Source: Burlington Free Press
Source type: newspaper
Document type: article
Document title: “The Czolgosz Family”
City of publication: Burlington, Vermont
Date of publication: 31 October 1901
Volume number: 76
Issue number: 18
|“The Czolgosz Family.” Burlington Free Press 31 Oct. 1901 v76n18: p. 2.|
|Czolgosz family (informed about execution); Leon Czolgosz (execution: personal response).|
The Czolgosz Family
Make Little Manifestation of Grief over the Execution of Son and Brother.
Cleveland, Ohio, Oct. 29.—A little group of men
gathered this morning in the local office of the Associated Press to learn of
the final act of justice following the assassination of the country’s late President.
This group included the next of kin, the nearest of all human beings to the
assassin Czolgosz—his father and two brothers—a half a dozen of his former neighbors
in this city.
The same seeming indifference that has characterized the members of the Czolgosz family was maintained to the end, and when the statement that Leon Czolgosz had been put to death was made to the old man in Polish, his fingers twitched nervously for a minute or so, a suspicion of a tear was seen to come into his dark eyes, and he made a reply to a friend who acted as interpreter. The old man’s statement was to the effect that inasmuch as it had to be it was better that it was all over.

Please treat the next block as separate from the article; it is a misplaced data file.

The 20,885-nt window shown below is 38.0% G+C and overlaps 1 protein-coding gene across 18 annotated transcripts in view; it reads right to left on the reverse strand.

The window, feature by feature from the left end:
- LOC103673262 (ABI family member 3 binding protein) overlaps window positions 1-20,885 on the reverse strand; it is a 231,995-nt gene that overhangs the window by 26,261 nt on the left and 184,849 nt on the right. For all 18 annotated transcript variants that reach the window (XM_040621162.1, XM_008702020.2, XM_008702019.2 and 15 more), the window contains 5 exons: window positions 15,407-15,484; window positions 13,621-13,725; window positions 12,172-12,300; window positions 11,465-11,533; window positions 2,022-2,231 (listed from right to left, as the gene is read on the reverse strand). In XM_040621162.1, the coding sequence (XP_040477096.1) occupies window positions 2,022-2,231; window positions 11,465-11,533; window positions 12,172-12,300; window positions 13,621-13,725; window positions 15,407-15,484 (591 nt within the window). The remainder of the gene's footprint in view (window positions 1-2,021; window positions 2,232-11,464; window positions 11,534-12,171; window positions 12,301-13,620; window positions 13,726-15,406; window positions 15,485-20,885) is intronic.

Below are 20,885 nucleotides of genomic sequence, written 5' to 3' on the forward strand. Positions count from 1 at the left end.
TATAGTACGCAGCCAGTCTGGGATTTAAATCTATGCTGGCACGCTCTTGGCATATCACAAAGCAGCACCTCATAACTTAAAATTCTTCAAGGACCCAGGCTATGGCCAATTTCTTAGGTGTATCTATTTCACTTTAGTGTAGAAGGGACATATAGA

When told of Leon’s regret that he had not seen his father, the assassin’s parent replied pathetically that had he been asked to go to Auburn he would have done so, but the news from Auburn had caused him to feel that he was not wanted. The old man said that he would not have been a witness to the killing of his son, however, for the scene would have been too much for his paternal heart.
Other than the suspicion of a tear in the father’s eye there was no sign of grief from him, and the two brothers, both younger than Leon, began to ask as to the probable painfulness of the electrode. The party did not wait to hear details and soon left for their homes, the father of the assassin to his daily work in one of the city’s parks, and the two brothers to their respective employments.